UNF Spinnaker

Halloween (1978) | History of Horror

The film's modest title screen.

The film's modest title screen.

Pierce Turner

Hang on for a minute...we're trying to find some more stories you might like.


Email This Story






Welcome to Spinnaker’s History of Horror. Here we will be taking a look back at everything spooky in both film and video games and analyze how horror has evolved over the last century. Check back at unfspinnaker.com every day for a new installment!

We’ve seen vampires, zombies and sharks stalk and kill people in our history of horror thus far, but what happens when a normal person is after your life? Halloween is one of the first and the best movie that answers that question.

Today, John Carpenter’s masterpiece is a household name for horror fans, but back in 1978 it was a modest indie film trying to tell the story of a murderer on the loose. The film stars Jamie Lee Curtis, daughter of Janet Leigh from Psycho. Curtis spend the first half of the movie mostly looking over her shoulder in the quiet town of Haddonfield as she slowly but surely suspects she’s being followed by someone. This is the creepiest part of the film when the masked killer is just watching from afar.

That masked killer is the now famous Michael Myers (no, not the Shrek actor). He doesn’t speak, he doesn’t run, and you really don’t even see his face, yet he’s one of the most iconic villains in horror history. Why? Because he is a human being who feels no pain, no remorse, #noregrets. But the big reason is that score. Director John Carpenter wrote the music for the movie and it is one of the scariest themes ever made.

What Halloween gets so right is the spirit of the titular holiday. There are pumpkins everywhere, trick-or-treaters, horror movies on the tv, and pranks. It makes you believe that anything really can happen on Halloween night. Naturally it’s the perfect film to watch on October 31, so put it on, make some popcorn, and don’t look behind you.

Halloween has a dizzying number of sequels and almost all of them terrible but check out Halloween II which basically acts like and extension of the original, and Halloween III: Season of the Witch if you want something completely different.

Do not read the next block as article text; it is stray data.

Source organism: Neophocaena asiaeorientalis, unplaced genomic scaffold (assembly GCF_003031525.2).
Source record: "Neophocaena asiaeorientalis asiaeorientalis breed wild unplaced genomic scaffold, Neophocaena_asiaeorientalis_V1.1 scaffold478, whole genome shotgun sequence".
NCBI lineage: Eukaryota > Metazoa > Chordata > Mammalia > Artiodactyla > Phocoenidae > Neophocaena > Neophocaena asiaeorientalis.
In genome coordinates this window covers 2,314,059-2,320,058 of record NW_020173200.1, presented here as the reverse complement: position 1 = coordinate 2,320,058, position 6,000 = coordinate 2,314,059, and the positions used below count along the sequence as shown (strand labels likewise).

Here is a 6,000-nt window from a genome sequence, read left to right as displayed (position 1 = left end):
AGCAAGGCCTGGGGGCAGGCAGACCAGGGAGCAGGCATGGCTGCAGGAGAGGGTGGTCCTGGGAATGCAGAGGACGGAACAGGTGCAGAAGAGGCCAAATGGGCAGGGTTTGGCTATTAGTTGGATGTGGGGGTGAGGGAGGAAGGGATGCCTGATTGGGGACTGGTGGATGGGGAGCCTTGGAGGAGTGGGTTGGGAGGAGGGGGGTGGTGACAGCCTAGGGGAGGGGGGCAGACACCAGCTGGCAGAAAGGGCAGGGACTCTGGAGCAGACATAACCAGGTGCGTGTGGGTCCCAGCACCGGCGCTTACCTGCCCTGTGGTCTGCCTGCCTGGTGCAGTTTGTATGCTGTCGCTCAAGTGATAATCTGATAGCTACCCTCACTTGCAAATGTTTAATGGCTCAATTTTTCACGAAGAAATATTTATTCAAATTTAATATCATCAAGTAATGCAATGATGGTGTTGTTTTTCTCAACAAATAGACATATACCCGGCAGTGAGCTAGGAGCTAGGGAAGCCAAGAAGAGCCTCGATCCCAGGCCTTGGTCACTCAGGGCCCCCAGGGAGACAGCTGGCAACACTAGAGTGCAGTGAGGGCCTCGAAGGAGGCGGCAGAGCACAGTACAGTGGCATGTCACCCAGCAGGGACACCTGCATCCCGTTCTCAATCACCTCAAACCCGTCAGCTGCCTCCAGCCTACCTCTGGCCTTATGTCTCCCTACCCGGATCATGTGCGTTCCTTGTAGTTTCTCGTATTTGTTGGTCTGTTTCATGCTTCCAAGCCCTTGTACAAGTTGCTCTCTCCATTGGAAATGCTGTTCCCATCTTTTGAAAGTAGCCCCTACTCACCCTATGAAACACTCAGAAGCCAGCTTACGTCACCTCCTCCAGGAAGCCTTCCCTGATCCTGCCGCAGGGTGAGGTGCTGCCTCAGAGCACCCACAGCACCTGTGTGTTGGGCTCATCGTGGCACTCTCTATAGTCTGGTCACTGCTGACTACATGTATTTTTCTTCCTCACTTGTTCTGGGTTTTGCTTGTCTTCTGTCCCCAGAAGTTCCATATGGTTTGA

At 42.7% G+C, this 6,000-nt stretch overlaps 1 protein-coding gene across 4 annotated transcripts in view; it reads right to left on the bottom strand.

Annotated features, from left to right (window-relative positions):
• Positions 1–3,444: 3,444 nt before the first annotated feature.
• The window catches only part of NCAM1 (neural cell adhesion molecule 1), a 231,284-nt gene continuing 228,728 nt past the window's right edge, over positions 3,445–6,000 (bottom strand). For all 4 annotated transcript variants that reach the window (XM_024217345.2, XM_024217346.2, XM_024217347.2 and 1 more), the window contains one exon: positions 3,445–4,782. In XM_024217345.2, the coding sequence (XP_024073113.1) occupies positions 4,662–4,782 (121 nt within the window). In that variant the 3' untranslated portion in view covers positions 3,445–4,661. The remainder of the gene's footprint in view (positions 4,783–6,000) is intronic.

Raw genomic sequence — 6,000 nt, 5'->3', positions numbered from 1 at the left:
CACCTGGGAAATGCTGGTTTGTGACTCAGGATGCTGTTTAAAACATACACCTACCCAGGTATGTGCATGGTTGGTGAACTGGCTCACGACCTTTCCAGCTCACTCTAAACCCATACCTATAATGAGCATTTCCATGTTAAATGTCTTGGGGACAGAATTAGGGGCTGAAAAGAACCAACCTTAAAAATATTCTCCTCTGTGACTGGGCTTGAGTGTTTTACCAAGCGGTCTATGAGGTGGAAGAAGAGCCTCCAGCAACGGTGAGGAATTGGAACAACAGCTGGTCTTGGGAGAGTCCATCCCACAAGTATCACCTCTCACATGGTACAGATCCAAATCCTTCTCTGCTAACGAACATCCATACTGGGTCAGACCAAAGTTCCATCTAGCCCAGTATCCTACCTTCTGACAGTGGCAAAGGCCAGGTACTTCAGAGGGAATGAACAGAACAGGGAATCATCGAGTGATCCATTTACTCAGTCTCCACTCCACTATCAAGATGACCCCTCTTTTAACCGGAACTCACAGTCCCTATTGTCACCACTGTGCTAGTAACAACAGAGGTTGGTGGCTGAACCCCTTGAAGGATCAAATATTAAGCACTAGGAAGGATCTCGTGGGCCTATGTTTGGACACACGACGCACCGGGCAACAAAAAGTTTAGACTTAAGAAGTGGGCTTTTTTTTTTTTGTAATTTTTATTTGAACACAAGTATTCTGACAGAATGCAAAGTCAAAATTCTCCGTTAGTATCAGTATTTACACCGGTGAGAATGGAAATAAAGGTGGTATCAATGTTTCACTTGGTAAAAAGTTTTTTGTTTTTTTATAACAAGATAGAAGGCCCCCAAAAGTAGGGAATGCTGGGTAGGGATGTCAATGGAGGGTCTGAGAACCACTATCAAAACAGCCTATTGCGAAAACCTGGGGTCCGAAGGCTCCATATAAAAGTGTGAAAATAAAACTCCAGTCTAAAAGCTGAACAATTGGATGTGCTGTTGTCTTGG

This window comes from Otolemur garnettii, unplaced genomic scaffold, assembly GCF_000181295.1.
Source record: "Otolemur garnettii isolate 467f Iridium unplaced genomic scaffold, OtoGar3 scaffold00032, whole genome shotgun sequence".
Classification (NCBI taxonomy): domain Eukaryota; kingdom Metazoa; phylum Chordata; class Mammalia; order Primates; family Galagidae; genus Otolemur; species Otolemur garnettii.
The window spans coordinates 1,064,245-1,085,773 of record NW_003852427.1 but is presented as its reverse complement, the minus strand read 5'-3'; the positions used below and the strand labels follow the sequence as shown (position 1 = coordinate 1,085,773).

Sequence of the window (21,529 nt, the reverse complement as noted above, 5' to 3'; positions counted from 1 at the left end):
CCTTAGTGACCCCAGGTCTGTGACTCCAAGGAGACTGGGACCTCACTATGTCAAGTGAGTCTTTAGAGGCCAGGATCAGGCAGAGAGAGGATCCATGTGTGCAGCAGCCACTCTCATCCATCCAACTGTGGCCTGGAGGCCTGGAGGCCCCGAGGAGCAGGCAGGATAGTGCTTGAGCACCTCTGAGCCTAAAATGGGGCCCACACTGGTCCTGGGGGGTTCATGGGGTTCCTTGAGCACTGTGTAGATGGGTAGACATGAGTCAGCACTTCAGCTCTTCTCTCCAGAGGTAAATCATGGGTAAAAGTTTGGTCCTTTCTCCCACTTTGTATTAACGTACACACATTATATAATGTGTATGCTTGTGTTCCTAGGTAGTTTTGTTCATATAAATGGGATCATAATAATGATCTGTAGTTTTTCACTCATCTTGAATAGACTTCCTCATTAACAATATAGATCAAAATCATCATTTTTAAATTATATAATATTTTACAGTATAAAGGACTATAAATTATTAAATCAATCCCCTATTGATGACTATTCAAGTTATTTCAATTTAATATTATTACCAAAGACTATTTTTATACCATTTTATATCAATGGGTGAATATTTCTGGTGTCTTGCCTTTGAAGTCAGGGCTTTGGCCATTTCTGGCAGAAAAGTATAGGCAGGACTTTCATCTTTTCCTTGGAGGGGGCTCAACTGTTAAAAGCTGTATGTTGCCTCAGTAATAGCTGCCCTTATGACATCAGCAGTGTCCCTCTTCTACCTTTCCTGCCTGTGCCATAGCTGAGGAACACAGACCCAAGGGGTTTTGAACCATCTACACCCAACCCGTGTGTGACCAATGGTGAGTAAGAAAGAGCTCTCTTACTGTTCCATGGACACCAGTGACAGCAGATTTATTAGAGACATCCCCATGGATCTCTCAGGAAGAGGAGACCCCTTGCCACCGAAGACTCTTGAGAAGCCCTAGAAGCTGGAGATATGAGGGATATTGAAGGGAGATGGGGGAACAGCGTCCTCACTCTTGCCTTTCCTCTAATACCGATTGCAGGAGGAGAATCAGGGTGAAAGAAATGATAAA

__

For more information or news tips, or if you see an error in this story or have any compliments or concerns, contact [email protected].

Leave a Comment

If you want a picture to show with your comment, go get a gravatar.




Navigate Left
  • Halloween (1978) | History of Horror

    Entertainment

    “The Lego Movie 2” rebuilds with heart and growing pains

  • Halloween (1978) | History of Horror

    Album Reviews

    Spielbergs channel 2000’s emo on “This Is Not The End”

  • Halloween (1978) | History of Horror

    Entertainment

    “Saturday Night Live” veterans to visit UNF

  • Halloween (1978) | History of Horror

    Entertainment

    Batman: No More

  • Halloween (1978) | History of Horror

    Album Reviews

    10,000 Listens or Less: Shmu – “Lead Me to the Glow”

  • Halloween (1978) | History of Horror

    Entertainment

    PHOTO GALLERY: 15 Views of Jacksonville, 12 views of a night of literary discussion

  • Halloween (1978) | History of Horror

    Album Reviews

    Bring Me The Horizon’s “Amo” is a successful experiment

  • Halloween (1978) | History of Horror

    Entertainment

    A moment in the woods: UNF Musical Theatre Club’s “Into the Woods” review

  • Halloween (1978) | History of Horror

    Entertainment

    Musical Theatre Club takes you Into The Woods

  • Halloween (1978) | History of Horror

    Entertainment

    “Glass”: Unbreakable premise, Split ending

Navigate Right
The Student News Site of University of North Florida
Halloween (1978) | History of Horror